Currently, there is a considerable interest in developing technologies that will allow using photon measurements from celestial x-ray sources for deep space navigation. The impetus for this is that many envisioned future space missions will require spacecraft to have autonomous navigation capabilities. For missions close to Earth, Global Navigation Satellite Systems (GNSS) such as GPS are readily available for use, but for missions far from Earth, other alternatives must be provided. While existing systems such as the Deep Space Network (DSN) can be used, latencies associated with servicing a fleet of vehicles may not be compatible with some autonomous operations requiring timely updates of their navigation solution. Because of their somewhat predictable emissions, pulsars are the ideal candidates for x-ray sources that can be used to provide key parameters for navigation. Algorithms and simulation tools that will enable designing and analyzing x-ray navigation concepts are presented. The development of a compact x-ray detector system is pivotal to the eventual deployment of such navigation systems. Therefore, results of a high altitude balloon test to evaluate the design of a compact x-ray detector system are described as well.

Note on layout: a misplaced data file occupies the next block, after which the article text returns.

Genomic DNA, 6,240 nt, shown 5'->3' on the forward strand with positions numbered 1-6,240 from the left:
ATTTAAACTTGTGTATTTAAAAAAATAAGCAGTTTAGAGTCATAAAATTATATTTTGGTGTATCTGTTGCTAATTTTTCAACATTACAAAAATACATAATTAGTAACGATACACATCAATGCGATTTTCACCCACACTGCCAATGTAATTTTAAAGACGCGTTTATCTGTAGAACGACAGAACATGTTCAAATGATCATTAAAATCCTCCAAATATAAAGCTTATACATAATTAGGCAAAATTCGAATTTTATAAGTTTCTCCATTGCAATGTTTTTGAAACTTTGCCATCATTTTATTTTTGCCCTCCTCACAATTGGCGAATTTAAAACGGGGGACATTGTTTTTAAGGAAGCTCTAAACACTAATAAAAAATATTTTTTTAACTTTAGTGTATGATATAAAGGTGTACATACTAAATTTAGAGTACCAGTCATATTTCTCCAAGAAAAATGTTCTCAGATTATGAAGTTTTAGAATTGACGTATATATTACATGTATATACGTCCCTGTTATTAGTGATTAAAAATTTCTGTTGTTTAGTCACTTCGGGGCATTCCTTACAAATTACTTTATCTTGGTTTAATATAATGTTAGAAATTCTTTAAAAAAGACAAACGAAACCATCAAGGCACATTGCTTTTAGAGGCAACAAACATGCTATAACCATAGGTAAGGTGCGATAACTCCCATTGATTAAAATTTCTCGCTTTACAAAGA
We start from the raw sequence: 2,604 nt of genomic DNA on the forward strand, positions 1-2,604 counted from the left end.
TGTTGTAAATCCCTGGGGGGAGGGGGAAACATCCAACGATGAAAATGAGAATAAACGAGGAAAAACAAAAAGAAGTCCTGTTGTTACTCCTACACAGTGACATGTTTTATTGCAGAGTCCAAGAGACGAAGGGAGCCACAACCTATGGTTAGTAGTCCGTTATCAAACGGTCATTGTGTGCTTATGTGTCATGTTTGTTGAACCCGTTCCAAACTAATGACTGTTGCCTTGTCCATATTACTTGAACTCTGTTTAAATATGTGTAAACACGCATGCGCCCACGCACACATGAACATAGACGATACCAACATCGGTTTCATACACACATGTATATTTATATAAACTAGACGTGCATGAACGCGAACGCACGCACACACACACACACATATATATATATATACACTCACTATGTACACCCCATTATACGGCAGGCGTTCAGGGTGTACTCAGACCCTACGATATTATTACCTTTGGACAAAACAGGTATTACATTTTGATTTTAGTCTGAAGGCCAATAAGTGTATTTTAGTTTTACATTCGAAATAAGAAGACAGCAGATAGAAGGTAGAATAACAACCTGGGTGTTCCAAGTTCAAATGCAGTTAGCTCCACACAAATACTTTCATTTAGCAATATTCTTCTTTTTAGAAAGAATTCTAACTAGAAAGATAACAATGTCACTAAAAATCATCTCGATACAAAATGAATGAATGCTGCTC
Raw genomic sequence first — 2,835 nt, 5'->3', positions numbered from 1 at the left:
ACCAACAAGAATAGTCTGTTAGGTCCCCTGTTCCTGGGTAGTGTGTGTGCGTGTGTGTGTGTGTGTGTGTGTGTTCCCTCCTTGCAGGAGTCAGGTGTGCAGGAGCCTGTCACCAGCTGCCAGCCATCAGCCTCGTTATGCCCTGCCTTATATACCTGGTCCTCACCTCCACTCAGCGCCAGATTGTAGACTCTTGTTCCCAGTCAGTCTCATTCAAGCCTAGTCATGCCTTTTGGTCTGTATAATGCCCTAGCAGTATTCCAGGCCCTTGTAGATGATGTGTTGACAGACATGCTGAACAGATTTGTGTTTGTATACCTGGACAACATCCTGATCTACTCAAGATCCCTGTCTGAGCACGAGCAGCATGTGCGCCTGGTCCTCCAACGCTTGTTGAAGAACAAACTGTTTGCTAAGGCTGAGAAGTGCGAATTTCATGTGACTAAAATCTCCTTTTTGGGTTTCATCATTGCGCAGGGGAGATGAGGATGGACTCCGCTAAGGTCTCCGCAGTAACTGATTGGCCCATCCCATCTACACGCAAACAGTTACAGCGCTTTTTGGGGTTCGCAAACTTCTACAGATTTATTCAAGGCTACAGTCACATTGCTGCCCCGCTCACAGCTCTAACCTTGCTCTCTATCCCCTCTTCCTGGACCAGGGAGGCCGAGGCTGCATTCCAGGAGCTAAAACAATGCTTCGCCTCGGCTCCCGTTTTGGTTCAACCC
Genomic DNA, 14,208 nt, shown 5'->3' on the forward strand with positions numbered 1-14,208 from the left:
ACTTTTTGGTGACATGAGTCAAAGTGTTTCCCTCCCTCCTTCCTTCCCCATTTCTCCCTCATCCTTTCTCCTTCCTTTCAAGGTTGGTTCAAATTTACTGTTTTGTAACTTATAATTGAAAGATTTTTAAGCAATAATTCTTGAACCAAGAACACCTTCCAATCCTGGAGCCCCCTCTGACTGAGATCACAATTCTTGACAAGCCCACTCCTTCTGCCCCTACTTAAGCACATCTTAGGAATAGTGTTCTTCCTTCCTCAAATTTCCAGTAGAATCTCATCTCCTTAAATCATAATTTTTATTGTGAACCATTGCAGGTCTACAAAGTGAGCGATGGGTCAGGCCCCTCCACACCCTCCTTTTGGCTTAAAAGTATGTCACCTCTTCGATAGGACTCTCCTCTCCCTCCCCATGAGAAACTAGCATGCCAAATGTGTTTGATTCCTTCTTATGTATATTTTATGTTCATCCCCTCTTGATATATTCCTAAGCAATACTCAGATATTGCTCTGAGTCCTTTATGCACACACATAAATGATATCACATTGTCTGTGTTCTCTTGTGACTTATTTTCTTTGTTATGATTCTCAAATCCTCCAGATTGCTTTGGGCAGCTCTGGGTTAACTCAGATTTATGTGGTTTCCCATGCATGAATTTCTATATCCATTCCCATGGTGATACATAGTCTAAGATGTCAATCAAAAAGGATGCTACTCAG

University of Minnesota M.S. thesis. September 2013. Major: Aerospace Engineering and Mechanics. Advisor: Demoz Gebre-Egziabher. 1 computer file (PDF); ix, 82 pages, appendix A.
Doyle, Patrick T..
The development of a simulator system and hardware test bed for deep space X-Ray navigation.
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